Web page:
Right there you have an image created by Brittany Wright, a chef, and shared with the 200,000 people who follow her on Instagram. Loads of people before Ilona had noticed it, but she connected that noticing to her capacity for creating mathematical experiences for children. She surveyed her Twitter followers, asking them to name their favorite banana, receiving over one thousand responses. Then on her blog she posed all kinds of avenues for her students’ investigation – distributions, probability, survey design, factor analysis, etc.

That skill – taking an interesting thing and turning it into a challenging thing – is one of teaching’s “unnatural acts.” Who does that? Not civilians. Teachers do. And I want to get awesome at it.

But Ilona ran a marathon and I want to run some wind sprints. I need quick exercises for strengthening that muscle. So here are my exercises for 2018:

I’m going to pause when I notice mathematical structures in the world. Like flying out of the United terminal in San Antonio at last year’s NCTM where I (and I’m sure a bunch of other math teachers) noticed this “Suitcase Circle.”

Then I’ll capture my question in a picture or a video. Kind of like the one above, except pictures like that one exist in abundance online.

Civilians capture scenes in order to preserve as much information as possible. That’s natural. But I’ll excerpt the scene, removing some information in order to provoke curiosity. Perhaps this photo, which makes me wonder, “How many suitcases are there?”

In order to gauge the curiosity potential of the image, I’ll share the media I captured with my community. Maybe with my question attached, like Ilona did. Maybe without a question so I can see the interesting questions other people wonder. You may find my photos on Twitter. You may find them at my pet website, 101questions.

I want to get to a place where that muscle is so strong that I’m hyper-observant of math in the world around me, and turning those observations into curious mathematical experiences for children is like a reflexive twitch.

(Plus, that muscle will be more fun to strengthen in 2018 than literally any other muscle in my body.)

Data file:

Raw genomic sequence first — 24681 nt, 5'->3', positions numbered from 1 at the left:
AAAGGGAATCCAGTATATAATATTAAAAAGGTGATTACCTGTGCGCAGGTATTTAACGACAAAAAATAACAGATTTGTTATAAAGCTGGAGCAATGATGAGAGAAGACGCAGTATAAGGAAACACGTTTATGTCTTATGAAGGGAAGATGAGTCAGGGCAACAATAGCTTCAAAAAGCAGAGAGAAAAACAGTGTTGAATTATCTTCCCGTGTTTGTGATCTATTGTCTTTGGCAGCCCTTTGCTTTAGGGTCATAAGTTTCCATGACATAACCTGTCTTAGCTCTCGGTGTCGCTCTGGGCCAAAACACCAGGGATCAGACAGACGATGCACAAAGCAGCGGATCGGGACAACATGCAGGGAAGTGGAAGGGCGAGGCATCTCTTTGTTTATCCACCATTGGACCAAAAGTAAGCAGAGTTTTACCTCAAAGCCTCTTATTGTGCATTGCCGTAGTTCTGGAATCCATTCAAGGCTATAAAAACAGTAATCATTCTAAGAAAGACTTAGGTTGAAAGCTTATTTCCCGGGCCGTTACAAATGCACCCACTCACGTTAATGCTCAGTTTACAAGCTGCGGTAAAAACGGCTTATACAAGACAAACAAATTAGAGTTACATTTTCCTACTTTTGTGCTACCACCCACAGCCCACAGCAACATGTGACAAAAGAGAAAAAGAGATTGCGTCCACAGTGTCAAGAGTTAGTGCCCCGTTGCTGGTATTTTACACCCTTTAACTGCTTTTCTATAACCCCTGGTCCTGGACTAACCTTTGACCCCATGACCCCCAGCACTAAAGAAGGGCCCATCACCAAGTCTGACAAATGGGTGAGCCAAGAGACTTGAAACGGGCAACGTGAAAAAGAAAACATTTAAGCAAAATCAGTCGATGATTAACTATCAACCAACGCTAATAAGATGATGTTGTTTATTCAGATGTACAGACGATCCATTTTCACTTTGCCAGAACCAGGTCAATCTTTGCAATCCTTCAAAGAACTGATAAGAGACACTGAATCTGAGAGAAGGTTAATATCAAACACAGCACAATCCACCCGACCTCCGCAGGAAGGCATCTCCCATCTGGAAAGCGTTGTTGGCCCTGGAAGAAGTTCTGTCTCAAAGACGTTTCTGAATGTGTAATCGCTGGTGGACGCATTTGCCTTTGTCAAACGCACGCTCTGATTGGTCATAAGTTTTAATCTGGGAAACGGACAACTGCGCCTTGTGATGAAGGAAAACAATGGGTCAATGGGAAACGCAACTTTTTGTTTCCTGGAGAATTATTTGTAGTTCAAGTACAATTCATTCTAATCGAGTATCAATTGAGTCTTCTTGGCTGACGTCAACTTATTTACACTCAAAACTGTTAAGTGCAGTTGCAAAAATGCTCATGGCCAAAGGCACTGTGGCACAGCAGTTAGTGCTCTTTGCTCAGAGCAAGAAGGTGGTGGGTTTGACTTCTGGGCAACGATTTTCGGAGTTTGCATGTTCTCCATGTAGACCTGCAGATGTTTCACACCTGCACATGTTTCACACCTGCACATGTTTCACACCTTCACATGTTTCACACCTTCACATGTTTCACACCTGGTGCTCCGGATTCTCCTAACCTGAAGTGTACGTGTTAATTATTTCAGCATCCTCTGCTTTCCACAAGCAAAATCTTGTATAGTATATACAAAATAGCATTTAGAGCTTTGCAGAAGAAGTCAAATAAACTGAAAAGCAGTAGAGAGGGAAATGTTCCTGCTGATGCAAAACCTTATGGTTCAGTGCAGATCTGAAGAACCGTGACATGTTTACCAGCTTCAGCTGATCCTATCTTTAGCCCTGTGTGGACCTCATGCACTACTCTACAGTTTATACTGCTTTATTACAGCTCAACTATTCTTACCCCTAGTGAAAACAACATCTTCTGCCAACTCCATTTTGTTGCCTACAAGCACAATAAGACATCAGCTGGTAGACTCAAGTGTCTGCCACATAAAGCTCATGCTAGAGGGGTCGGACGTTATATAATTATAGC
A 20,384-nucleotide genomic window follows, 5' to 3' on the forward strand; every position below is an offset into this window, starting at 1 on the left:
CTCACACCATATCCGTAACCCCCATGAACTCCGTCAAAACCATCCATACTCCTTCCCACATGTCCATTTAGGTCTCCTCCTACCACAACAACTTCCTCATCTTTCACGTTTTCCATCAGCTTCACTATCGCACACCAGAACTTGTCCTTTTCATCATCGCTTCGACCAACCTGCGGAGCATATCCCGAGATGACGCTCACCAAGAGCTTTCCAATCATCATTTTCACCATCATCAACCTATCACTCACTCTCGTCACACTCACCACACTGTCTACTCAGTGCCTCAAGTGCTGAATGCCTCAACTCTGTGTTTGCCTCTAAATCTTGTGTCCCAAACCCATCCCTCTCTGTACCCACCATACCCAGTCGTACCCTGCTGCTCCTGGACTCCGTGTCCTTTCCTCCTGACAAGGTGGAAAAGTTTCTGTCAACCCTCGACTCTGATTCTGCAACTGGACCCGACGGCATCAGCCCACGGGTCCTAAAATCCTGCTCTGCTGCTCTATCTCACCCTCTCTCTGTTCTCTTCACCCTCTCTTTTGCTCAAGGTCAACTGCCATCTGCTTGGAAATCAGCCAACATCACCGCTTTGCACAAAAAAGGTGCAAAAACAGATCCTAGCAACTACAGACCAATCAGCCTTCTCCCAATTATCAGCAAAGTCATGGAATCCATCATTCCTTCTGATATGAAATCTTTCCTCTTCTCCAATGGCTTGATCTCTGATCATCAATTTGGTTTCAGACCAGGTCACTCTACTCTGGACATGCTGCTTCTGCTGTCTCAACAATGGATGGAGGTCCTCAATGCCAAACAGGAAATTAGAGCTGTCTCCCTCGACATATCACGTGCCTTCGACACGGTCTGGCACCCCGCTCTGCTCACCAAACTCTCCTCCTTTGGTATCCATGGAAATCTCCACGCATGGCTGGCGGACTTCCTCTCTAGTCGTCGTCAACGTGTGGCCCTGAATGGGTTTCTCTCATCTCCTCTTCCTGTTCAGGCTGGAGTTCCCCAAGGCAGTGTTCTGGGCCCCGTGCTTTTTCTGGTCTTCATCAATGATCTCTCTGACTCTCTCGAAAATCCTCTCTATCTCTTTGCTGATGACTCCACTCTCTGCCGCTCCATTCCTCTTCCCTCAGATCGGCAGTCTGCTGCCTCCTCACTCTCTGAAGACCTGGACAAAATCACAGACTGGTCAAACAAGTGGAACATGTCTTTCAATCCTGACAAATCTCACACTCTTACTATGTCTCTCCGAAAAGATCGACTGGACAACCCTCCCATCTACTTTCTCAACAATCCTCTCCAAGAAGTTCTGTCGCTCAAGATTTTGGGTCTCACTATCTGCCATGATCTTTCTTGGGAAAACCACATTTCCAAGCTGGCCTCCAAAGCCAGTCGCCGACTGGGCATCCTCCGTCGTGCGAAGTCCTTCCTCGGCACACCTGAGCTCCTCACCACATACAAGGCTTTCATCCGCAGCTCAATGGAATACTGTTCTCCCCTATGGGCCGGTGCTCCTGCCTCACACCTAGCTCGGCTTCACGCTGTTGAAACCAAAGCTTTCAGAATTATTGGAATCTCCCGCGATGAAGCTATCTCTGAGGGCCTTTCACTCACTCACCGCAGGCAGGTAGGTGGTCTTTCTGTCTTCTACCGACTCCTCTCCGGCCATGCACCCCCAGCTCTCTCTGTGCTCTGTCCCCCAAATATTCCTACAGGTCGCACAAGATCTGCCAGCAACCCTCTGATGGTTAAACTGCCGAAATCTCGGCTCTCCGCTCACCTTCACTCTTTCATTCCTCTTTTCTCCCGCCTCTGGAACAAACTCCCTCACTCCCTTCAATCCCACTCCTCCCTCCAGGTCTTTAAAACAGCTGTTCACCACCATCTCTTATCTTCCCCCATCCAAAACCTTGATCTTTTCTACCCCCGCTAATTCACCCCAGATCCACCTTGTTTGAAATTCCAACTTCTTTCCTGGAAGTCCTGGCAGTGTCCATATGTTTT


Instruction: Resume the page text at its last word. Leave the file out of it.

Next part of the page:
BTW. Check out the 3-Act Task I created for the Suitcase Circle. It includes the following reveal, which I’m pretty proud of.

BTW. The suitcase circle later turned into Complete the Arch, a Desmos activity, which has some really nice math going on.

[Suitcase Circle photo by Scott Ball]

Featured Comment

Ilona Vashchyshyn :

I would just add that we shouldn’t forget that the classroom is a world within a world for us to notice, and that while many great, unforgettable tasks are based on interesting phenomena that we’ve observed or collected outside of school, on a day-to-day basis, high-impact tasks are probably more likely to be rooted in our observations and interactions with our students (in fact, even the banana tweet and post were sparked by a conversation with a student who was eating what was, to me, an exceptionally green banana). They tend not to be as flashy, but can have just as much impact because they’re tailored to the kids, norms, relationships, and histories in our classrooms.

My Winter Break in Recreational Mathematics

Chase Orton asked all of us, “What is your professional New Year’s resolution?

I said that I wanted to stay skilled as a math teacher. As much as I’d like to pretend I’ve still got it in spite of my years outside of the classroom, I know there aren’t any shortcuts here: I need to do more math and I need to do more teaching. I have plans for both halves of that goal.

In support of “doing more math,” I’ll periodically post about my recreational mathematics. Please a) critique my work, and b) shoot me any interesting mathematics you’re working on.

When Should You Bet Your Coffee?

Ken Templeton sent me an image from his local coffee shop.

Should you bet your free coffee or not? Under what circumstances?

This question offers such a ticklish application of the Intermediate Value Theorem: